Three girls in traditional Hmong dress hopped, dipped and twirled their white skirts in unison. Each one danced with a qeej, a traditional Hmong instrument, in their arms, as Michael Thao played a qeej to provide accompaniment.
The girls were performing as part of the summer Hmong Language and Culture Enrichment Program on Thursday morning, and Thao was responsible for teaching them to dance with and play the qeej. He’s one of two artists in residence for the summer program, tasked with helping pass traditional Hmong music on to the next generation.
“I’m glad I’m teaching kids this instrument, because if I don't teach them, nobody else is going to teach them,” Thao said.
Helping Hmong kids establish deeper connections to their cultural roots is exactly why the Hmong Language and Culture Enrichment Program was created. This is the seventh year of the program, with 59 kids enrolled.
The program was created in 2013 after the Madison Metropolitan School District released data showing that Hmong-American children were lagging in academics. Ninety-three percent of Hmong-American children were not reading at grade level and 74 percent were performing below grade level in math.
Mai Zong Vue and Peng Her co-founded the program and function as its volunteer co-directors. They fashioned a summer curriculum that teaches Hmong children about their culture, history and language through immersion.
The idea of the program is that it provides culturally relevant learning and a safe place for Hmong children to understand who they are, Her previously told the Cap Times. By building confidence, self-esteem and cultural support, kids should be better equipped to tackle academics.
For the last three years, the program has been supported by the Wisconsin Arts Board. This year, the grant provided funds for Thao and Wacha Xiong to teach the kids about traditional Hmong instruments, music and dance.
“One of the most important things we can do is both recognize the different cultures in the community and make sure they’re vital,” said George Tzougros, executive director of the Wisconsin Arts Board, as well as introduce those traditions to the general community.
“If we don’t keep our arts and music alive by teaching our kids, then there is a real fear that it will die or go away,” Her said.
Her added that arts and music programs are generally the first things cut in tight school budgets, “so we want to do our part to keep those arts and music alive.”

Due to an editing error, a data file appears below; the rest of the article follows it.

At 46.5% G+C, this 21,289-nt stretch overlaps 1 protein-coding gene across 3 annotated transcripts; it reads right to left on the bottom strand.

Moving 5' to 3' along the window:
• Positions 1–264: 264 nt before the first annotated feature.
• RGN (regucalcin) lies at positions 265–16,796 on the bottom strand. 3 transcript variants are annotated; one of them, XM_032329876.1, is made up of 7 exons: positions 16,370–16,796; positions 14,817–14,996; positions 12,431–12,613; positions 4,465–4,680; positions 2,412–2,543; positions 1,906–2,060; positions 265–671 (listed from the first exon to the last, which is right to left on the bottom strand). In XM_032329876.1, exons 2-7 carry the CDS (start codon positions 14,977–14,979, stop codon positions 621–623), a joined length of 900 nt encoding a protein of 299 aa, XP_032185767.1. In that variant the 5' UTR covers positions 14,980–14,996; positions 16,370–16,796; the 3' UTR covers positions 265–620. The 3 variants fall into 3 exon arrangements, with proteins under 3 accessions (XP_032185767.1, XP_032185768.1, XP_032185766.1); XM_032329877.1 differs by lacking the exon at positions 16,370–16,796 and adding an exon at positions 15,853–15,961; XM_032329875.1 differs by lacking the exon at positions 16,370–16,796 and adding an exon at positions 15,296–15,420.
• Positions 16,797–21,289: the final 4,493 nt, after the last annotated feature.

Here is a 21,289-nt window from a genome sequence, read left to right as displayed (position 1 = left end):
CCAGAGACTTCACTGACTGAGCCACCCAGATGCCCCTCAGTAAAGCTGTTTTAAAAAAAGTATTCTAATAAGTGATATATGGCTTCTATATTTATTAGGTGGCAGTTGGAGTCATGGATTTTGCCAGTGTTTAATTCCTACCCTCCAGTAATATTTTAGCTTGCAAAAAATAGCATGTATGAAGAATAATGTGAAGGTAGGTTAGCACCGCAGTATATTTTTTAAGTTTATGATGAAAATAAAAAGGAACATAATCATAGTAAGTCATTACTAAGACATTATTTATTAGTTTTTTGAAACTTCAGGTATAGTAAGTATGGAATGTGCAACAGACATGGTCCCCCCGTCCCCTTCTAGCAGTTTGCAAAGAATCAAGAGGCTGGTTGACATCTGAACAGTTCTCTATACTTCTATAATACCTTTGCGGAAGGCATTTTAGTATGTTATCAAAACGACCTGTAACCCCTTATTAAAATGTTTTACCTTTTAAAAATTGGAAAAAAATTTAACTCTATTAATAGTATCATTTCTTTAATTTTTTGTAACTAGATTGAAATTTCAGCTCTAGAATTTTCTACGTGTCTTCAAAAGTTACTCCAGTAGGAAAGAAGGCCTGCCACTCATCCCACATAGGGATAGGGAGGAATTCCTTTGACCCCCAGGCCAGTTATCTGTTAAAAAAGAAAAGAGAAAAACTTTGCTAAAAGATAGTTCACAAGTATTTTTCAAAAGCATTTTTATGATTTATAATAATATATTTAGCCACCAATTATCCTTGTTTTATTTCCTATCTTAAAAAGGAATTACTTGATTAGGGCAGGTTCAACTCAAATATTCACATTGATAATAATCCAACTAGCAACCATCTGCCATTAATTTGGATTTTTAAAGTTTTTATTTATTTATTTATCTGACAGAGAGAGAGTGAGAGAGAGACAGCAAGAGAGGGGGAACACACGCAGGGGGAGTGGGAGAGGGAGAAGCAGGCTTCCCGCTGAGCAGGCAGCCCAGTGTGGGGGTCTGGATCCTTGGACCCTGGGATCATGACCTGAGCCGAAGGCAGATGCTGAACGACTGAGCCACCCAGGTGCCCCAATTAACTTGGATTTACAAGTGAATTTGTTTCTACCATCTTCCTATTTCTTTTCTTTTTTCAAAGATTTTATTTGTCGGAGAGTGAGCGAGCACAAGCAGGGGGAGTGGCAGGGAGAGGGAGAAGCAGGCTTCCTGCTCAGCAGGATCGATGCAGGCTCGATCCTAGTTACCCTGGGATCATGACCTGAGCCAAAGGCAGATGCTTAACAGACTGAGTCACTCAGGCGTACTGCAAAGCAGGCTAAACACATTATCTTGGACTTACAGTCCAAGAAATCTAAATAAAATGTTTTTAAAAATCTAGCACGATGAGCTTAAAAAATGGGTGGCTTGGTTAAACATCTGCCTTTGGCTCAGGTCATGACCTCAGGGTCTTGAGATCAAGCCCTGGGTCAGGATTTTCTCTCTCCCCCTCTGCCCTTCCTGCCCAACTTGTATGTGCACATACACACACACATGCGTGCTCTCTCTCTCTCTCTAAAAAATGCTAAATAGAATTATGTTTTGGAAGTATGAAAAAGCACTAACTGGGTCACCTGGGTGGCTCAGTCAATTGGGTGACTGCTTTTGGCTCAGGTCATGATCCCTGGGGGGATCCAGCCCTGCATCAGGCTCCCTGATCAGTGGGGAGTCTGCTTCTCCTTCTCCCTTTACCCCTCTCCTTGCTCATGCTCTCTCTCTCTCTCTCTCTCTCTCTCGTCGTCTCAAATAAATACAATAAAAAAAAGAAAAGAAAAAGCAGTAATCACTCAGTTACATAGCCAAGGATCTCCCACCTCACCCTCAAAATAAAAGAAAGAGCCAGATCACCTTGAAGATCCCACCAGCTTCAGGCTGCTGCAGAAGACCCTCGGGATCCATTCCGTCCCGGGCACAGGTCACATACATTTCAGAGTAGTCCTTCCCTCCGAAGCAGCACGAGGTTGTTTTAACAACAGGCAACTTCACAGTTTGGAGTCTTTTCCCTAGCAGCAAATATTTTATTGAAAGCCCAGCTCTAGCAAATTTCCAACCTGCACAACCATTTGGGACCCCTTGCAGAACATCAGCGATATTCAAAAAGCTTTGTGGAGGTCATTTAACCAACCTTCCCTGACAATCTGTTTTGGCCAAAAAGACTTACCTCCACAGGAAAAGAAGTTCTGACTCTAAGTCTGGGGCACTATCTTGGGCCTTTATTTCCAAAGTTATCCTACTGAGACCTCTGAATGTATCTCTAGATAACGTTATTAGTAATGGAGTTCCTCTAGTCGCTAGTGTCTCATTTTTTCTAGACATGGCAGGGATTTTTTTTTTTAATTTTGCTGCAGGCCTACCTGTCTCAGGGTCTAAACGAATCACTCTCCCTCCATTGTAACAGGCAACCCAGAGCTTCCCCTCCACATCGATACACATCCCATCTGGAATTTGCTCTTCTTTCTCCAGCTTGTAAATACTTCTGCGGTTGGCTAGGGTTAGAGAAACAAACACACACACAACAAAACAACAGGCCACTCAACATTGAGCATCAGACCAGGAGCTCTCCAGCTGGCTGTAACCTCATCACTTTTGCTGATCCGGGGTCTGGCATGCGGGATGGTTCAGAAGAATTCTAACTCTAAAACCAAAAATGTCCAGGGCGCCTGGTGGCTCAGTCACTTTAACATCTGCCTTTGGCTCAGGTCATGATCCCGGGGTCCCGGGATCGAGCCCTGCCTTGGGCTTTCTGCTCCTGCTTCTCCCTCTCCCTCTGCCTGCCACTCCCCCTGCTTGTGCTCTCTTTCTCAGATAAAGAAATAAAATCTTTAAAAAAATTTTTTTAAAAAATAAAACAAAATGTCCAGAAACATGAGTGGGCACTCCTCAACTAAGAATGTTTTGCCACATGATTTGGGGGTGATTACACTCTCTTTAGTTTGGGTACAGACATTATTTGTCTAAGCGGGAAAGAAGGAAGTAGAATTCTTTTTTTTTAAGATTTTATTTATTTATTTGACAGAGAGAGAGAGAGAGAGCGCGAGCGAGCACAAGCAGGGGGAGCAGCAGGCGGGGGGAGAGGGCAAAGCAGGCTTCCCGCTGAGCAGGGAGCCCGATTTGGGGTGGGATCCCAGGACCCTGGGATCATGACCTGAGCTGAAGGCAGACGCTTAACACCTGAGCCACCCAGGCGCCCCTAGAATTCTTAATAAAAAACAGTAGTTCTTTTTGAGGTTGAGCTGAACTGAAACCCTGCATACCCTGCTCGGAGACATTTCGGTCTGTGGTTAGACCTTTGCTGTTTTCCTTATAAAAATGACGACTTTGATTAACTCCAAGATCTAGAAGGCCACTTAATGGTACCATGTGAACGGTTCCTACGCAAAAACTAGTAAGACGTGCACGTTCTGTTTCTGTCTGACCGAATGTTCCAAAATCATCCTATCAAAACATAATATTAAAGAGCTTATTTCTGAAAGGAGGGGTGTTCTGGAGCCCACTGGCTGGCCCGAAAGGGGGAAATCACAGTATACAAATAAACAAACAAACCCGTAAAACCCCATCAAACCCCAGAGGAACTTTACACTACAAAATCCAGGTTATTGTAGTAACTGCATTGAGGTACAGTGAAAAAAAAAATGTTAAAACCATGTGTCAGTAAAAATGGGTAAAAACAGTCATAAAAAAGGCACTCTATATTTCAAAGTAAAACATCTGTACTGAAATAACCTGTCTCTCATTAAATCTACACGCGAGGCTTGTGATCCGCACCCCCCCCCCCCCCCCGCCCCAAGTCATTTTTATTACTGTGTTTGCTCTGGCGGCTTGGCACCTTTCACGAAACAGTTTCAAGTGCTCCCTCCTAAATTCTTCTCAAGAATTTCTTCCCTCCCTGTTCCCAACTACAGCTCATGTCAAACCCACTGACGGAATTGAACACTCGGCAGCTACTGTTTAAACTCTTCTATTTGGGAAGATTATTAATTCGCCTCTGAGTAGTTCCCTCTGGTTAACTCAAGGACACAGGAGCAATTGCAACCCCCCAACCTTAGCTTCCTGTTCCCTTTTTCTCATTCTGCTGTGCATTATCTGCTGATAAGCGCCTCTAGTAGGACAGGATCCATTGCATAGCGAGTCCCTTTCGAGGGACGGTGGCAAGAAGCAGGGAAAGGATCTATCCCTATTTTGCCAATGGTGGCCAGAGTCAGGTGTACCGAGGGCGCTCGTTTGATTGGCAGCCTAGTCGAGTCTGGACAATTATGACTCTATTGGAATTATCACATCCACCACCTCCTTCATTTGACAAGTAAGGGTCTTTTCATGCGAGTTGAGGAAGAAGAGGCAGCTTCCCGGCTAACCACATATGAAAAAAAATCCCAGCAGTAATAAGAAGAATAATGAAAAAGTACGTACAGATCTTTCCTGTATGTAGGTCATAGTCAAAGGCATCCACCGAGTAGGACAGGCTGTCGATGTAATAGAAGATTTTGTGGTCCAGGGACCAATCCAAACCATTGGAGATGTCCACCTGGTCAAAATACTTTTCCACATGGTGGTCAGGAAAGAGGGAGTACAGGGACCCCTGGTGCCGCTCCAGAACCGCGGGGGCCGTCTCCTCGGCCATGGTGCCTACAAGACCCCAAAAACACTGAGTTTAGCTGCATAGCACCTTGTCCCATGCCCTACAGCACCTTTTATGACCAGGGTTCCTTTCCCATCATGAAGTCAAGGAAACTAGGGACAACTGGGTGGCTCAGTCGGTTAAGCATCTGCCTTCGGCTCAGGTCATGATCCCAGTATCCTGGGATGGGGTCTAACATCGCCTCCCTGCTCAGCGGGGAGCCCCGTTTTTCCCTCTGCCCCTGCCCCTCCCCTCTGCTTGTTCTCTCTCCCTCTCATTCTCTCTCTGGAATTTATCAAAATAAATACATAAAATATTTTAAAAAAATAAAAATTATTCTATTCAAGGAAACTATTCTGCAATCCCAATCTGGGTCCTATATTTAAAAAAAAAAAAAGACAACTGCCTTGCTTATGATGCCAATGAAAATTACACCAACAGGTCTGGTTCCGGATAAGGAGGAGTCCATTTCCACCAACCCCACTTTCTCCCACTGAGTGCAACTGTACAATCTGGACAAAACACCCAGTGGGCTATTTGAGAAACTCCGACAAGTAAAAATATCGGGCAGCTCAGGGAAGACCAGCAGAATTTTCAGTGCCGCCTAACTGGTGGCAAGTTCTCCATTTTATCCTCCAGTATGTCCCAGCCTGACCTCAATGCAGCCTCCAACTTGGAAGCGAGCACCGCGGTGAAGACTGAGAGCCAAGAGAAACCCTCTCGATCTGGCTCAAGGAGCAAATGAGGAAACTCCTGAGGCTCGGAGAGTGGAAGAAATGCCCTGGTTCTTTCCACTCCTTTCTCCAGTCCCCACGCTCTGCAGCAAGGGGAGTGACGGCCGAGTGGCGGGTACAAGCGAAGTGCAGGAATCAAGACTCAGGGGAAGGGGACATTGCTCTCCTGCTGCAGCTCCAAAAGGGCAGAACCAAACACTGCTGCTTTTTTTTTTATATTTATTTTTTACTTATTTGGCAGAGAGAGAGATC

Exposing kids to Hmong music is meant to encourage some kids to become more serious about learning the instruments, Her said, and it’s working so far.
Ani Xiong, 12, got interested in the qeej because she “thought it was a cool instrument to learn, and it’s most unique one I guess in the Hmong culture,” she said.
Thao came to the program to teach the kids the qeej, which features six bamboo pipes and is played by inhaling and exhaling into a mouthpiece. Asked what western instrument it most resembles, Thao said he didn't think there’s a comparison that would do the qeej justice.
Qeej music isn’t solely music, he said; the notes convey words. An article in the Hmong Studies Journal described it this way: “to the Hmong, the qeej is not an instrument designed to produce music; it is a bamboo voice that intones a highly stylized and ritualistic language.”
Thao’s been learning the qeej for four years, giving up weekend time to attend practice, and probably knows 100 songs, which are performed from memory.
“Out of all the Hmong culture, traditions and everything, this is the hardest to learn. Because you have to memorize everything,” Thao said.
Luckily, participant Kashia Her, 13, was looking for a challenge.
“I like to do things most people wouldn’t, and Michael, he said this was one of the hardest instruments to learn,” Her said.
She plays the violin in school, but this is trickier, she said, especially as you often dance while playing.
“Violin, you would just sit down or stand, and just move only using your hands. But this you move around,” she said.
Kids in the summer program are also introduced to the raj nplaim, a Hmong flute, and ncas, a jaw harp. All these instruments provide more than entertainment, Her said, they’re used in Hmong cultural practice. The ncas is used for courtship, Her said.
“In the mountains of Laos, yelling across the valley is hard because your voices don’t carry. The tone of the jaw harp is very loud so that carries a long way,” Her said. “Then you know, ‘Oh there’s a bachelorette in the valley over, and I’m going to go check her out.”
The qeej is sacred and is used at funerals, and is meant to guide the deceased’s spirit in the afterlife.
“If this isn’t here, then also the tradition of the funeral isn’t complete,” said Thao, who regularly plays at funerals.
It’s rewarding to teach the younger generation how to play, Thao said, because many don't know much about the Hmong culture.
“It’s really fun,” Xiong said. “I feel like more people, like kids our generation, should try learning a Hmong instrument because not that many people play Hmong instruments.”